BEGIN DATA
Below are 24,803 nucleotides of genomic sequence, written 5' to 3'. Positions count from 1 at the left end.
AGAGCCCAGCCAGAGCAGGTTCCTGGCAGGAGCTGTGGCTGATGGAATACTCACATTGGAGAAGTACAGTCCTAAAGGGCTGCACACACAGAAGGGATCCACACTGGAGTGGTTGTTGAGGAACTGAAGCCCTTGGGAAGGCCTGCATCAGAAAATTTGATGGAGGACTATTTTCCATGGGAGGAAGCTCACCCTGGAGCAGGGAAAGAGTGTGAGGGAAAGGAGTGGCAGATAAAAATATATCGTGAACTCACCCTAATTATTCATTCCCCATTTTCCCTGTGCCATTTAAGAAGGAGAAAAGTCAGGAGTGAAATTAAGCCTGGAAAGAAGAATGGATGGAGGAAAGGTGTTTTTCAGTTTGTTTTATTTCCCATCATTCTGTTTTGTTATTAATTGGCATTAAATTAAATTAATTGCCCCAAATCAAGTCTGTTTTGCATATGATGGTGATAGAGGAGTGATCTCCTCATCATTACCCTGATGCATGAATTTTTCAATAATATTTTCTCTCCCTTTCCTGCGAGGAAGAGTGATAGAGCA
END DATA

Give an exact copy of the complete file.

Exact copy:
Below are 24,803 nucleotides of genomic sequence, written 5' to 3'. Positions count from 1 at the left end.
AGAGCCCAGCCAGAGCAGGTTCCTGGCAGGAGCTGTGGCTGATGGAATACTCACATTGGAGAAGTACAGTCCTAAAGGGCTGCACACACAGAAGGGATCCACACTGGAGTGGTTGTTGAGGAACTGAAGCCCTTGGGAAGGCCTGCATCAGAAAATTTGATGGAGGACTATTTTCCATGGGAGGAAGCTCACCCTGGAGCAGGGAAAGAGTGTGAGGGAAAGGAGTGGCAGATAAAAATATATCGTGAACTCACCCTAATTATTCATTCCCCATTTTCCCTGTGCCATTTAAGAAGGAGAAAAGTCAGGAGTGAAATTAAGCCTGGAAAGAAGAATGGATGGAGGAAAGGTGTTTTTCAGTTTGTTTTATTTCCCATCATTCTGTTTTGTTATTAATTGGCATTAAATTAAATTAATTGCCCCAAATCAAGTCTGTTTTGCATATGATGGTGATAGAGGAGTGATCTCCTCATCATTACCCTGATGCATGAATTTTTCAATAATATTTTCTCTCCCTTTCCTGCGAGGAAGAGTGATAGAGCA